Wednesday, November 10, 2010

CAMD Ring Control System Upgrades

In addition to the Linac control system currently in progress, CAMD has also upgraded several ring systems to PLC based systems. These include vacuum interlocks and monitoring, TSPs, and other digital control functions.

CAMD has recently upgraded its vacuum system. There are significantly more ion pump controllers and vacuum gauge controllers than in the older system. The decision was made to replace the old control system with a combination EBC/CPU PLC system. The system no consists of one identical rack per quadrant, each containing an EBC based PLC. These PLCs monitor the readbacks for each Ion pump controller and vacuum gauge controller in the quadrant. Contact closures from the vacuum gauge controllers are sent to a CPU based PLC, which contain the Ladder logic and digital outputs necessary to close various ring valves in cases of high pressure conditions.

The initial TSP system for the CAMD storage ring contained only one sublimation controller, had no indication of the success or failure of the firing operation, and provided no indication as to how much current was applied to each filament. An upgrade was planned to provide one sublimation controller per quadrant, routing its output via a PLC controlled multiplexer, and to provide a graphical user interface with logging capability for the firing operation.

When the CAMD control system upgrade project began in early 1997, CAMD was faced with the task of integrating two separate control systems, with no reliable communications method between the two. Although CAMD’s LINAC and storage ring were both procured from Maxwell Laboratories via a single, fixed process contact, early in the design phase the Linac was subcontracted to CGR-Mev.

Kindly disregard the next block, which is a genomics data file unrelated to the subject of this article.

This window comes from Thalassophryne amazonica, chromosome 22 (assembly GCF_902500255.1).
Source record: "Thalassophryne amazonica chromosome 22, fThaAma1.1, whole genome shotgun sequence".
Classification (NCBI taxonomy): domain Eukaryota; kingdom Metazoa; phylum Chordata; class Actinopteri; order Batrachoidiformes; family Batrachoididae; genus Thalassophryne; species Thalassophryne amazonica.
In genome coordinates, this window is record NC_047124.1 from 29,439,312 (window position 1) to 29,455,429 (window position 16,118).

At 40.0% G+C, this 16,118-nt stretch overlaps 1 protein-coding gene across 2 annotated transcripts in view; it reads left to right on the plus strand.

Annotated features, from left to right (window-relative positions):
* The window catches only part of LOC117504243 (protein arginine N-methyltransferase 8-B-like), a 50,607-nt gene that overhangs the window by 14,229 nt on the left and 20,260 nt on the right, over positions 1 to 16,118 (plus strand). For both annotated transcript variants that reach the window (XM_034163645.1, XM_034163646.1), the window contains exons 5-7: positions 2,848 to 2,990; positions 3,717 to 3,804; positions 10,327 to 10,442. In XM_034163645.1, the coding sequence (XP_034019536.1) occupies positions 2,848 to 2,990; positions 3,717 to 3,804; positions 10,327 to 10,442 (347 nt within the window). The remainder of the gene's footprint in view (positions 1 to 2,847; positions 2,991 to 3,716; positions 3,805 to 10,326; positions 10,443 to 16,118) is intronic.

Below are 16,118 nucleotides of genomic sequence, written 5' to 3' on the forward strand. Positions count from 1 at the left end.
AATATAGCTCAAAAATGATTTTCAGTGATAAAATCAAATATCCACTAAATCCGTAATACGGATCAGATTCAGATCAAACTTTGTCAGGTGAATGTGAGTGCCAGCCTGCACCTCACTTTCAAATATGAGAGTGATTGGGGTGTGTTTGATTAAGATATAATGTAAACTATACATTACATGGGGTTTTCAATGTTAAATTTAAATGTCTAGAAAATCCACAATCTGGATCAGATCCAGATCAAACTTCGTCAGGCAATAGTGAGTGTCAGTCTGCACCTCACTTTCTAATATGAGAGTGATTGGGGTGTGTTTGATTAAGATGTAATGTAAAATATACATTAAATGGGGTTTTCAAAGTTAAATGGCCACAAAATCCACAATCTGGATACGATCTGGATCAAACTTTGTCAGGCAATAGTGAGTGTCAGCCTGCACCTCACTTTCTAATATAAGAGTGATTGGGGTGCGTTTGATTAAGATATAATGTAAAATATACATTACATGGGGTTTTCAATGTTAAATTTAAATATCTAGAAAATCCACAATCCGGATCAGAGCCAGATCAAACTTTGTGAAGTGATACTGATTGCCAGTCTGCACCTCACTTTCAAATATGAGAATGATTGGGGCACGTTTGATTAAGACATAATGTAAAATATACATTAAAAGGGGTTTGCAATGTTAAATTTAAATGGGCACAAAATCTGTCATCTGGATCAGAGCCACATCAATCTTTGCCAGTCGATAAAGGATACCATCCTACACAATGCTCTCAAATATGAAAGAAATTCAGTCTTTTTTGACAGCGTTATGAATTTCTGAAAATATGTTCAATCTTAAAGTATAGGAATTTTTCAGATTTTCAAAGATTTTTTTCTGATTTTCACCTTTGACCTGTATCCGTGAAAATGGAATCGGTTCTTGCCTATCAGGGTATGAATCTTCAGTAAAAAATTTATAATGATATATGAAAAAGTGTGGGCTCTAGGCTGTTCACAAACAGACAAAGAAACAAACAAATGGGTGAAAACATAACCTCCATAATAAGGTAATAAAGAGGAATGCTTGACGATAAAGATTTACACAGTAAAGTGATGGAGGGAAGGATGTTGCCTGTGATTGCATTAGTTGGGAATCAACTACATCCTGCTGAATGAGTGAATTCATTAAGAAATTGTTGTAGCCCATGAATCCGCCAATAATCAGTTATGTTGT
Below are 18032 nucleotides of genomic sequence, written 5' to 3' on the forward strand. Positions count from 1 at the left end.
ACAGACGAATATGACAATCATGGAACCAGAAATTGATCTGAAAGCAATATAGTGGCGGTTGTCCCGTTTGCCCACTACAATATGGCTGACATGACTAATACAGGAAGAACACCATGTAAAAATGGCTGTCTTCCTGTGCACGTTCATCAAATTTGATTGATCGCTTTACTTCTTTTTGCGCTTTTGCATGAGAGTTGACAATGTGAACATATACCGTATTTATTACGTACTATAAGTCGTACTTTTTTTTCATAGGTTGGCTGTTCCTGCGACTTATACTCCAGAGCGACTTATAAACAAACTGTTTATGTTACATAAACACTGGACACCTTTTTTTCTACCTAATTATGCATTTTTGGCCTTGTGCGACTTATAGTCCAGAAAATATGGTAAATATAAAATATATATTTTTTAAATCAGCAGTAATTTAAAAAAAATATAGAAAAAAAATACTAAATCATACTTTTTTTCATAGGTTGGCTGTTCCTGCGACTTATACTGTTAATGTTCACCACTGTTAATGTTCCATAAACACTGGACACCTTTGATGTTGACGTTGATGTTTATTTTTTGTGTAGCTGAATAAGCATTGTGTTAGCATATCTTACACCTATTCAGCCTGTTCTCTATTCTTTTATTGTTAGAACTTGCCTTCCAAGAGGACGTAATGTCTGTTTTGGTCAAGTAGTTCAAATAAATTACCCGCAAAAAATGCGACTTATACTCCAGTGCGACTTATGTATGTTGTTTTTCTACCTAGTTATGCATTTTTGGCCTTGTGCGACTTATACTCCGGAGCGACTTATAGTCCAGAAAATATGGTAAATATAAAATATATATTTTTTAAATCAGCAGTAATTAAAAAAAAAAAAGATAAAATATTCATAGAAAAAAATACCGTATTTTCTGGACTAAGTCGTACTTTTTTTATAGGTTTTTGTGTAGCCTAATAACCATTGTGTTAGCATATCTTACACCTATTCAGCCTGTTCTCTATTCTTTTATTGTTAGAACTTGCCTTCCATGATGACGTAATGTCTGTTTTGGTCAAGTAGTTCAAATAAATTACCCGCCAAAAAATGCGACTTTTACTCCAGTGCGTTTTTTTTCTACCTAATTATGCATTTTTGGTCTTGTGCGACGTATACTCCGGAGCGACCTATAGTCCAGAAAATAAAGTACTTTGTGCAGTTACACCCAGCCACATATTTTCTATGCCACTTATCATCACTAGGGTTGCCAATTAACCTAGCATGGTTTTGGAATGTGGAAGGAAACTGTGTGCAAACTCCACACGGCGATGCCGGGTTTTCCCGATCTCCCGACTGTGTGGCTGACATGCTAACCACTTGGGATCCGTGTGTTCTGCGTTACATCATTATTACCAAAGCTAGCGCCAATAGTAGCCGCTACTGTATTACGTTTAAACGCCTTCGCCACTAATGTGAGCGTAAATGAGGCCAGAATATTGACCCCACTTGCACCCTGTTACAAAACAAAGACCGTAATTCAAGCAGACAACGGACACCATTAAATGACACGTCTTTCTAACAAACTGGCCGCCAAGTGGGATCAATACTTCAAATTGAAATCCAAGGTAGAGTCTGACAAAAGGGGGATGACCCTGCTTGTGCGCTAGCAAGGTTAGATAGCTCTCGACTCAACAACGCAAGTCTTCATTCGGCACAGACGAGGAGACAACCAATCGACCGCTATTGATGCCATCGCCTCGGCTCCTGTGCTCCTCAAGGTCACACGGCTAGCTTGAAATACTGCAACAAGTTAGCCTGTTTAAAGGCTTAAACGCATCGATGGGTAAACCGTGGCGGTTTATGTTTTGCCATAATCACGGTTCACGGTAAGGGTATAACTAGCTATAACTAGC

At the end of commissioning, the ring’s control system was a VAX/VMS based system running Vista Control VSystem Software, utilizing CAMAC, GPIB, RS232, and Allen-Bradley remote I/O communications. The Linac control system, however, was a VME/OS/9 system using custom I/O cards. While Maxwell and CAMD had specified TCP/IP access to the control system computer, subsystem acceptance tests had shown that this type of communications was not possible. If the system was “ping”ed via TCP/IP, the watchdog timers expired, and the software interlocks shutdown the Linac.

The first control system to be upgraded was the storage ring control system. Initially, the VAX was replaced with a PC/Linux based system, preserving all existing hardware interfaces. Later phases of development were focused in two areas. The first was enhancing the controls capability, including adding additional control channels for a superconducting wiggler and additional corrector magnets, and increasing logging and operator automation. The second area was reducing the dependence on CAMAC and proprietary Allen Bradley protocols, and allowing remote data acquisition.

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